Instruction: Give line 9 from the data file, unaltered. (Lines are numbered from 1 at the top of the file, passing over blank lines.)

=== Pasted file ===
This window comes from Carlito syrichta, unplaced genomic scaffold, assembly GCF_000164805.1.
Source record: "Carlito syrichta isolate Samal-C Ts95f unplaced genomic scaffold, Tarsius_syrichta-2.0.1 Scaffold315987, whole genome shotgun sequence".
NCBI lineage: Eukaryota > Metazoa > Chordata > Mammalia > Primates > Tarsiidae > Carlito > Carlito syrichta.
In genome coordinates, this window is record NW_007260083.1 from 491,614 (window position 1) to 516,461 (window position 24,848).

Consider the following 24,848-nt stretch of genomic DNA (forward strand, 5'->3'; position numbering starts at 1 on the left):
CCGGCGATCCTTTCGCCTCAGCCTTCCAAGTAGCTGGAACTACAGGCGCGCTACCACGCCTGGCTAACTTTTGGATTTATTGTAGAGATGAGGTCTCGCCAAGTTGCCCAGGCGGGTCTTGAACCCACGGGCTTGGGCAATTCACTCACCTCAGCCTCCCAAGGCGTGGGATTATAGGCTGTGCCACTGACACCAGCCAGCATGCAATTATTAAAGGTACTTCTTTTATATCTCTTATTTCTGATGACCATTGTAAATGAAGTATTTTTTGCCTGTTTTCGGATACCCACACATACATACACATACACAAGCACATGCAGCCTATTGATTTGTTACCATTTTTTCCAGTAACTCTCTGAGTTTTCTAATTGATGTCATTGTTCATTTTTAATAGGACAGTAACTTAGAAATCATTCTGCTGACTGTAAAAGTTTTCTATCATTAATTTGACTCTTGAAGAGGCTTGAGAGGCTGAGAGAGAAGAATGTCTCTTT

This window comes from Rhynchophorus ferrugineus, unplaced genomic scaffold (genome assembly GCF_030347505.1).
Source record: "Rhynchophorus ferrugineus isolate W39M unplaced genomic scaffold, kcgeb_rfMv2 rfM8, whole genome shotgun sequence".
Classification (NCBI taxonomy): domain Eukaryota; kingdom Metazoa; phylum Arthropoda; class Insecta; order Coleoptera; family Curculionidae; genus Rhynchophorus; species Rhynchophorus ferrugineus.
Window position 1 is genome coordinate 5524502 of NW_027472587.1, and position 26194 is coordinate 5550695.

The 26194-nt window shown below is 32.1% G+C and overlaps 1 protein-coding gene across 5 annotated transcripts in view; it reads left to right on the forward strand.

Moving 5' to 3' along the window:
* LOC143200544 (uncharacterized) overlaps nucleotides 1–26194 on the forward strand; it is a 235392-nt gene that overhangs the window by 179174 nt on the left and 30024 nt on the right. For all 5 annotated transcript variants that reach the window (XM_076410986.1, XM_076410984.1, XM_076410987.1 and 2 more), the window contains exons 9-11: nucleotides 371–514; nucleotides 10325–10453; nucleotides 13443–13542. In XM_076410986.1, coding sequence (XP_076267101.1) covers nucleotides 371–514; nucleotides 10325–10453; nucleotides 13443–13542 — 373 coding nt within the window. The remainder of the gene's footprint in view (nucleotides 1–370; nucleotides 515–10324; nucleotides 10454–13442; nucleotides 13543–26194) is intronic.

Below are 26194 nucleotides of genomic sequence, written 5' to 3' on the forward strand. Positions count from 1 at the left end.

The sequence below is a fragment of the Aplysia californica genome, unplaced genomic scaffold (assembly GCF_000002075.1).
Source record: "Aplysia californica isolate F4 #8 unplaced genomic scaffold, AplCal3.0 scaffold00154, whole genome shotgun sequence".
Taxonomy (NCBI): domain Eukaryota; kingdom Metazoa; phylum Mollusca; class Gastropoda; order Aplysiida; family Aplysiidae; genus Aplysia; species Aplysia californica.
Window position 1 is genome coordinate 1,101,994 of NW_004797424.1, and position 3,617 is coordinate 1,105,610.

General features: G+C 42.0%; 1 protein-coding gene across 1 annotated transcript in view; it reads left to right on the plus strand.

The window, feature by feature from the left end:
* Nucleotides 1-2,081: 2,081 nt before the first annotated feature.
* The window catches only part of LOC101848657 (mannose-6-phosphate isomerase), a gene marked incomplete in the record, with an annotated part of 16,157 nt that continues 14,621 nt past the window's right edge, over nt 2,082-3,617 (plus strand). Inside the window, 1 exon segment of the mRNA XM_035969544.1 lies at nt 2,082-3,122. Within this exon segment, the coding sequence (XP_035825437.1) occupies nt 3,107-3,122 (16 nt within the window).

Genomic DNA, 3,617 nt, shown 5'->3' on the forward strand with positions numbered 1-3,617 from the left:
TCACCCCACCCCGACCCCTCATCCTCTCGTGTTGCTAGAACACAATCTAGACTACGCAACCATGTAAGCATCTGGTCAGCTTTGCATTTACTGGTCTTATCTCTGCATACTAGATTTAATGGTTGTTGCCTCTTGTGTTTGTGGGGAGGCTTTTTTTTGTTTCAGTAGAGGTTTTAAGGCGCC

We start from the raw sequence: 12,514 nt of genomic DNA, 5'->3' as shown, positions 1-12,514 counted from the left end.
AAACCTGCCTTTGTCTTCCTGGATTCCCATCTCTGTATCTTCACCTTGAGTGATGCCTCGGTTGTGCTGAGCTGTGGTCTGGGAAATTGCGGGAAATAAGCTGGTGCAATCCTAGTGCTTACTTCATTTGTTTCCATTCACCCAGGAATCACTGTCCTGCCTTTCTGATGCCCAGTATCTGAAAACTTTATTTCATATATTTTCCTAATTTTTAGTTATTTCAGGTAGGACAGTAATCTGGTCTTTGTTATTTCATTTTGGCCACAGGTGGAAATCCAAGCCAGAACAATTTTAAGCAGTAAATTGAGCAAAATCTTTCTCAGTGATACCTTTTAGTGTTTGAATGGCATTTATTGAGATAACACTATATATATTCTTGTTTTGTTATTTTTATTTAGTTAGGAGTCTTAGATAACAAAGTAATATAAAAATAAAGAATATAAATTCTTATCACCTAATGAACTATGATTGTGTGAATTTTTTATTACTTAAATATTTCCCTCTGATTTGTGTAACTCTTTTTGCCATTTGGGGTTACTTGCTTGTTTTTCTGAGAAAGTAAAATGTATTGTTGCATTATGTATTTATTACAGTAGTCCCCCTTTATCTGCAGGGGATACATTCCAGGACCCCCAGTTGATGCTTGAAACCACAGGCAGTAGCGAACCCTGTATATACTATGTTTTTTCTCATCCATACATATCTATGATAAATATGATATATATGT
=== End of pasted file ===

Classification (NCBI taxonomy): domain Eukaryota; kingdom Metazoa; phylum Arthropoda; class Insecta; order Coleoptera; family Curculionidae; genus Rhynchophorus; species Rhynchophorus ferrugineus.